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Adult Length 50 to 80 inches, nose to tail, depending on sex, availability of food, and genetics.
Adult Weight  Males: 125 to 500 pounds common, depending upon age, season, and food. Record: 816 pounds;
Females: 90 to 300 pounds common. Record: 454 pounds; Captive bears may exceed these weights.
Black Bear Intelligence One of the more intelligent mammals. Can generalize to the simple concept level. Long-term memory excellent. Heaviest brain, relative to body length, of any land carnivore.
Age at Reproduction of 1st Cubs  Generally 3 years but can be 2 to 8 years, depending upon food supply.
Colour Body fur black, brown, cinnamon, blonde, or rarely white. Brown muzzle. White chest fairly common in Ontario. Eyes brown (blue at birth). Skin light gray.
Estimated Number of
Black Bears in Ontario
75,000-100,000
Cubs Birth Month January.
Cubs Birth Weight 250 to 500 grams (1/2 to 1 pound)
Cubs Weight at 1 year  7 kg (15 pounds) to more than 60kg (100 pounds), depending upon food supply.
Cub Litter Size 2 to 4 cubs is normal depending on maturity and health of the female bear at time of implantation. Record is 6 cubs.
Daily Activity Period Typically 1/2 hour before sunrise to 1 to 2 hours after sunset. May become nocturnal to avoid people.
Hibernation  In Ontario, 2 to 7 months depending upon latitude and food supply.
Identification of Nursing Female Black Bears Obvious breast development and small cubs are generally in very close approximate.
Interval Between Litters 2 to 4 years, depending upon food supply. May reproduce in consecutive years if a litter dies before the mating season.
Life Span 21 - 33 years or more
Habitat Forest areas with a variety of fruit- and nut-producing species. Forest openings promote fruiting of many shrub species. Lowlands and wetlands are important sources of succulent vegetation. Streams and pools are needed for drinking and cooling. Larger trees as refuges for spring cubs.
Home Range Area Diameter Yearlings: 2-4 km (1-2 miles). Adult females: 4-10 km (2-6 miles). Adult males: 15-30 km (8-15 miles). Excursions over 200 km (125 miles).
Mating Season Late May to early July. Occasionally longer.
Mortality Causes - Adults
(2 years or older)
Hunting, road kills, and other human-related causes. Starvation. Fights or predation by larger Black Bears. Unsuccessful predation on large animals. Very few Black Bears die of disease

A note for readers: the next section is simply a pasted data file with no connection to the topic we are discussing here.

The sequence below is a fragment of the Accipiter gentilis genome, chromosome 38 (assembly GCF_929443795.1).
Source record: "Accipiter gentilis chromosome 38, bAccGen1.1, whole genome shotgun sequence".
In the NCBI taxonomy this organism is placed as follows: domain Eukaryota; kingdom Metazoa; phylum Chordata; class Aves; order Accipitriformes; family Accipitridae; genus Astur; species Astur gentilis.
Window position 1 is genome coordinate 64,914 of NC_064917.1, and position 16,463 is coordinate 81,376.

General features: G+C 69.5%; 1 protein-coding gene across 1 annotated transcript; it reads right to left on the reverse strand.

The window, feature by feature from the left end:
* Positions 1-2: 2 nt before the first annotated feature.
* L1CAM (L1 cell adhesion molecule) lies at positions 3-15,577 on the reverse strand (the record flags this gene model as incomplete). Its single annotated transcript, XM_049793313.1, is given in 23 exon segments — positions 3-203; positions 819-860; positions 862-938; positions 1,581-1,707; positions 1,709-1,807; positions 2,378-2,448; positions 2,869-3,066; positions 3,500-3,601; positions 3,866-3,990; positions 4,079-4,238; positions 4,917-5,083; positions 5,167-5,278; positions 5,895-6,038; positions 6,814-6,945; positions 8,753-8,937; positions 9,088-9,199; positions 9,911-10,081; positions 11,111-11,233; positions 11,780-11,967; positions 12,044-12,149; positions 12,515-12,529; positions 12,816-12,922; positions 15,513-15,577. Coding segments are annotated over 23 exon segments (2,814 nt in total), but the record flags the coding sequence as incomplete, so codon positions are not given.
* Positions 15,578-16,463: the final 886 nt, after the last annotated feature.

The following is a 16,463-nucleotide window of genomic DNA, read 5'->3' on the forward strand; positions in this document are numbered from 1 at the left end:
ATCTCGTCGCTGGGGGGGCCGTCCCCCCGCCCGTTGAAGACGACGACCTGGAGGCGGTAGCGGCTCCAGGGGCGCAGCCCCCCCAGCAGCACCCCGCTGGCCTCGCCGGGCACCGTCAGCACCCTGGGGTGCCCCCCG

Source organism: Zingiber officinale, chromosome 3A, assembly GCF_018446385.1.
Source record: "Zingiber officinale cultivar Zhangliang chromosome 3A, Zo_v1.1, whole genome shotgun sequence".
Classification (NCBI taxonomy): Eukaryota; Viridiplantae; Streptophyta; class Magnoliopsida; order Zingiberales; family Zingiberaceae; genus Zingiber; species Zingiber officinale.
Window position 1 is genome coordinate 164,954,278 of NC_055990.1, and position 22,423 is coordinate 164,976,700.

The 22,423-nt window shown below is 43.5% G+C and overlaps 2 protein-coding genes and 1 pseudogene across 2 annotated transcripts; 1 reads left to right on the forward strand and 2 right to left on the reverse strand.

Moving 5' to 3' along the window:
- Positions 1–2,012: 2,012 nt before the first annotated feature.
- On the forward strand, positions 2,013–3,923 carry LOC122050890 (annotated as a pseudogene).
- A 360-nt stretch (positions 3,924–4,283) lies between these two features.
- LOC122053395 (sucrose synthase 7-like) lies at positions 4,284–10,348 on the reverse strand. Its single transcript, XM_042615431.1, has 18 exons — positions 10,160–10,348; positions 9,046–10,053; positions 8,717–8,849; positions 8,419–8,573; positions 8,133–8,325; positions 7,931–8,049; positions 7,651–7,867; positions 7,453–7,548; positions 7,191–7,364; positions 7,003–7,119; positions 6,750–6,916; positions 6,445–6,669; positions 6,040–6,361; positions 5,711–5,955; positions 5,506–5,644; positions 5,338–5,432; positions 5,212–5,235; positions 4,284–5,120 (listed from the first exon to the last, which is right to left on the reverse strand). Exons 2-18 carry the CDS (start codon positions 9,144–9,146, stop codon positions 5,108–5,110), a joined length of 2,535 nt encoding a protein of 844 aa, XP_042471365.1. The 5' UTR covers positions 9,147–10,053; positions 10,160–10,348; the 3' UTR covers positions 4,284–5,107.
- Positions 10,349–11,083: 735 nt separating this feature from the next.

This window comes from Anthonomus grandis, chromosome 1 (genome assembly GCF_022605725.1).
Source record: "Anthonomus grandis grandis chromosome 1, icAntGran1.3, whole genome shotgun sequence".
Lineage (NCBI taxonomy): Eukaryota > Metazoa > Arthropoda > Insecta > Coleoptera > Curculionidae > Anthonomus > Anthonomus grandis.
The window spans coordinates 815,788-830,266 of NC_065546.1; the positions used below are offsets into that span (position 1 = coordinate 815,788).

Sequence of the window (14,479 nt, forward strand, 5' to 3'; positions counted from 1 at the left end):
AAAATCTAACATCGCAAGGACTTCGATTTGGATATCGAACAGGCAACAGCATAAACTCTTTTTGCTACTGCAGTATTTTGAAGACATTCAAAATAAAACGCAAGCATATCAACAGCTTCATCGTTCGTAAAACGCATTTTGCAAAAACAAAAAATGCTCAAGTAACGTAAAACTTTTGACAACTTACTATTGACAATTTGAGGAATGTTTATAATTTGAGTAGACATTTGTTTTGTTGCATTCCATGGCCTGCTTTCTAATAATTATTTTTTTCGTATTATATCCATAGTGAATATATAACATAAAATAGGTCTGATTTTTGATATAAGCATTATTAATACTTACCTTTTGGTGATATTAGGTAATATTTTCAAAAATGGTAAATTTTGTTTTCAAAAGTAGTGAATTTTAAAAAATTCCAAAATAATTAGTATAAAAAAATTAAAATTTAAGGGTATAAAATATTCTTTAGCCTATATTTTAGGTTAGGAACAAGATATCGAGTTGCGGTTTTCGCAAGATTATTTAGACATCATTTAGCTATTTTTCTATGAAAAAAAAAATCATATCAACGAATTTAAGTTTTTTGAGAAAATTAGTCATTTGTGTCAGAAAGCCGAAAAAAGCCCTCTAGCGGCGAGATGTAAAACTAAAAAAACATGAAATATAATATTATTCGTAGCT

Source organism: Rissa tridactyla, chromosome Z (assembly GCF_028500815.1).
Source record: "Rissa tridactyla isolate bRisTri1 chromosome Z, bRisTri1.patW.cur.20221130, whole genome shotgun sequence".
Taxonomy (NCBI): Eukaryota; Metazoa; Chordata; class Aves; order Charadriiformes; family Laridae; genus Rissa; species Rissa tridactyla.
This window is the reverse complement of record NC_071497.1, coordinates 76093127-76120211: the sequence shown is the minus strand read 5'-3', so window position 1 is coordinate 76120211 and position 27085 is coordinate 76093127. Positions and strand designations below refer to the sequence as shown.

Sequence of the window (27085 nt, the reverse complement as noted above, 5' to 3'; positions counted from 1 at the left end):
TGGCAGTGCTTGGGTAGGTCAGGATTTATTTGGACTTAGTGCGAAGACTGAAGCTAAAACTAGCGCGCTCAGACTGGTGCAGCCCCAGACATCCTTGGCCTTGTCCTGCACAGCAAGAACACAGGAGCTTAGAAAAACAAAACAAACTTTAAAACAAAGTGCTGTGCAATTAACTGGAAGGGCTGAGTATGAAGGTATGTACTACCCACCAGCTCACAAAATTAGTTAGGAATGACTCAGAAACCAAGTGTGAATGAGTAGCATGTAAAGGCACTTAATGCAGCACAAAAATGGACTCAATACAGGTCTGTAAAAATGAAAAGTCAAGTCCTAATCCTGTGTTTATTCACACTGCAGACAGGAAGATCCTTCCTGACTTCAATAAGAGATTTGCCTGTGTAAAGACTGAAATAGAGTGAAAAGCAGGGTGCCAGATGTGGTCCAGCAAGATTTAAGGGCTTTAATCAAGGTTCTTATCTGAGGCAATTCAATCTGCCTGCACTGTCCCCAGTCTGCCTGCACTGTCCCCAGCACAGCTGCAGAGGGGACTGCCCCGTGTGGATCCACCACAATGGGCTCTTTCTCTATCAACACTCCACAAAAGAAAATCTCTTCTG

Mortality Cause - Cubs and yearlings Starvation, predation, falls from trees, road-kills, etc. Predation by other Black Bears. Predation by other animals. Few bears die of disease.
Parental Care 17 months (rarely 29 months), ending in June when mothers become ready to mate again.
Preferred Foods Fruit, nuts, acorns, insects, succulent greens, and meat. Less preferred foods may cause weight loss.
Running Speed Lean Black Bears may exceed 45 km/hour (30 miles/hour). Runs well down hill or up hill. Climbing speed in trees is also very fast.
Fat Bears tire and overheat quickly.
Senses-Hearing Exceeds human frequency range and sensitivity.
Senses-Smell One hundred times more nasal mucosa area than a human. Smelling ability is extremely good. Approximately 5 times more sensitive than dogs but the limits of Black Bears' sense of smell have not been tested.
Senses-Vision Color vision. Good near vision. Untested distance vision.
Sex Ratio Nearly even at birth. Mature bears: 1 male per 2-5 females.
Sounds Grunts, loud blowing, and a resonant "voice." Does not threaten by growling. Stress or threat sound is is like a stuttering cry
Swimming Distance At least 3km (1.5 miles)
Number of people in Ontario recorded killed by black bears since 1916 Seven 
Famous Black Bears Smokey the Bear, Winnie the Pooh (Originally a resident of White River Ontario) , the teddy bear

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www.OntarioBlackBears.com
Black Bear Picture Link to Home Page
Ontario
Black Bears
Black Bear
Facts

VIDEO
Nursing Mother
Black Bear
Toronto Star
Editorial
 
Black Bear
Politics
Spring
Bear Hunt
NOTO Black Bear
Bulletin Board
WHY?

Black Bear Facts

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